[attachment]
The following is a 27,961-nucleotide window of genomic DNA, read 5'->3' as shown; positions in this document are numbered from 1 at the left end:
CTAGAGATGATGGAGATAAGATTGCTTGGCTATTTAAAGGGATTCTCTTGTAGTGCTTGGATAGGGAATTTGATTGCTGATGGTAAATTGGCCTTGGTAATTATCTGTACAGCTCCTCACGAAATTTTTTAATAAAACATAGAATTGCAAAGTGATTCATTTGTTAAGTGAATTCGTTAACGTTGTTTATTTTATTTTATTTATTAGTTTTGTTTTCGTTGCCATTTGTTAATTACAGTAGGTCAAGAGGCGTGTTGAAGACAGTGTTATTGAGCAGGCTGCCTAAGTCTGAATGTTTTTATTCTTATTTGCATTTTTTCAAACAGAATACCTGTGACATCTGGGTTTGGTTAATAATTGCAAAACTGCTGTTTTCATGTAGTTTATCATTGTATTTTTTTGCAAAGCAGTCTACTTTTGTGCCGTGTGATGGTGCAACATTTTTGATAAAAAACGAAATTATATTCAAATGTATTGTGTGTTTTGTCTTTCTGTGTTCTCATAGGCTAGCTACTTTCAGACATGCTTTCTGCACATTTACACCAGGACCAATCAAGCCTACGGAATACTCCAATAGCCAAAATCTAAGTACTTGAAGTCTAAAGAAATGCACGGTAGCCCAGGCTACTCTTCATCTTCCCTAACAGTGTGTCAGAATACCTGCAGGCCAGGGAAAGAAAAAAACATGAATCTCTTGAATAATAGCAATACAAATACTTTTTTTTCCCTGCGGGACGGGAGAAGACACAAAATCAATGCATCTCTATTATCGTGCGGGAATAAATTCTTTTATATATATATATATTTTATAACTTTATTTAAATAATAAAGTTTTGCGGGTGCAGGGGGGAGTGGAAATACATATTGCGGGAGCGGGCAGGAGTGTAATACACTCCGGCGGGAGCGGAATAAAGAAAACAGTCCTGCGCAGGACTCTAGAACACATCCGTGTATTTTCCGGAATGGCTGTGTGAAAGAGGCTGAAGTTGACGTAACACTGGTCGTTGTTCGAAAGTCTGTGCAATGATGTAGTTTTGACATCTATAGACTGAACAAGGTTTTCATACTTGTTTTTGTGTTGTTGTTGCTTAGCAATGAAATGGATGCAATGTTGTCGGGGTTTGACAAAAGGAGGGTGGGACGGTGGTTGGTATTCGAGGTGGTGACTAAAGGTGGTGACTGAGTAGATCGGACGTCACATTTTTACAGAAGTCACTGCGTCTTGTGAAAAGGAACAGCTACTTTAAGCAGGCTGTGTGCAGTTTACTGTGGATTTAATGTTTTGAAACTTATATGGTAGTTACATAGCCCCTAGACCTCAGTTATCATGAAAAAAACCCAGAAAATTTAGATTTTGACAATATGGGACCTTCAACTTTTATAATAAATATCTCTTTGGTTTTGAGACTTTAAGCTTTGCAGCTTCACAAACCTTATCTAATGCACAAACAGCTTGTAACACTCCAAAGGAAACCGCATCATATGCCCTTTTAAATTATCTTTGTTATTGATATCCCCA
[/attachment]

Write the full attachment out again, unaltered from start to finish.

The following is a 27,961-nucleotide window of genomic DNA, read 5'->3' as shown; positions in this document are numbered from 1 at the left end:
CTAGAGATGATGGAGATAAGATTGCTTGGCTATTTAAAGGGATTCTCTTGTAGTGCTTGGATAGGGAATTTGATTGCTGATGGTAAATTGGCCTTGGTAATTATCTGTACAGCTCCTCACGAAATTTTTTAATAAAACATAGAATTGCAAAGTGATTCATTTGTTAAGTGAATTCGTTAACGTTGTTTATTTTATTTTATTTATTAGTTTTGTTTTCGTTGCCATTTGTTAATTACAGTAGGTCAAGAGGCGTGTTGAAGACAGTGTTATTGAGCAGGCTGCCTAAGTCTGAATGTTTTTATTCTTATTTGCATTTTTTCAAACAGAATACCTGTGACATCTGGGTTTGGTTAATAATTGCAAAACTGCTGTTTTCATGTAGTTTATCATTGTATTTTTTTGCAAAGCAGTCTACTTTTGTGCCGTGTGATGGTGCAACATTTTTGATAAAAAACGAAATTATATTCAAATGTATTGTGTGTTTTGTCTTTCTGTGTTCTCATAGGCTAGCTACTTTCAGACATGCTTTCTGCACATTTACACCAGGACCAATCAAGCCTACGGAATACTCCAATAGCCAAAATCTAAGTACTTGAAGTCTAAAGAAATGCACGGTAGCCCAGGCTACTCTTCATCTTCCCTAACAGTGTGTCAGAATACCTGCAGGCCAGGGAAAGAAAAAAACATGAATCTCTTGAATAATAGCAATACAAATACTTTTTTTTCCCTGCGGGACGGGAGAAGACACAAAATCAATGCATCTCTATTATCGTGCGGGAATAAATTCTTTTATATATATATATATTTTATAACTTTATTTAAATAATAAAGTTTTGCGGGTGCAGGGGGGAGTGGAAATACATATTGCGGGAGCGGGCAGGAGTGTAATACACTCCGGCGGGAGCGGAATAAAGAAAACAGTCCTGCGCAGGACTCTAGAACACATCCGTGTATTTTCCGGAATGGCTGTGTGAAAGAGGCTGAAGTTGACGTAACACTGGTCGTTGTTCGAAAGTCTGTGCAATGATGTAGTTTTGACATCTATAGACTGAACAAGGTTTTCATACTTGTTTTTGTGTTGTTGTTGCTTAGCAATGAAATGGATGCAATGTTGTCGGGGTTTGACAAAAGGAGGGTGGGACGGTGGTTGGTATTCGAGGTGGTGACTAAAGGTGGTGACTGAGTAGATCGGACGTCACATTTTTACAGAAGTCACTGCGTCTTGTGAAAAGGAACAGCTACTTTAAGCAGGCTGTGTGCAGTTTACTGTGGATTTAATGTTTTGAAACTTATATGGTAGTTACATAGCCCCTAGACCTCAGTTATCATGAAAAAAACCCAGAAAATTTAGATTTTGACAATATGGGACCTTCAACTTTTATAATAAATATCTCTTTGGTTTTGAGACTTTAAGCTTTGCAGCTTCACAAACCTTATCTAATGCACAAACAGCTTGTAACACTCCAAAGGAAACCGCATCATATGCCCTTTTAAATTATCTTTGTTATTGATATCCCCA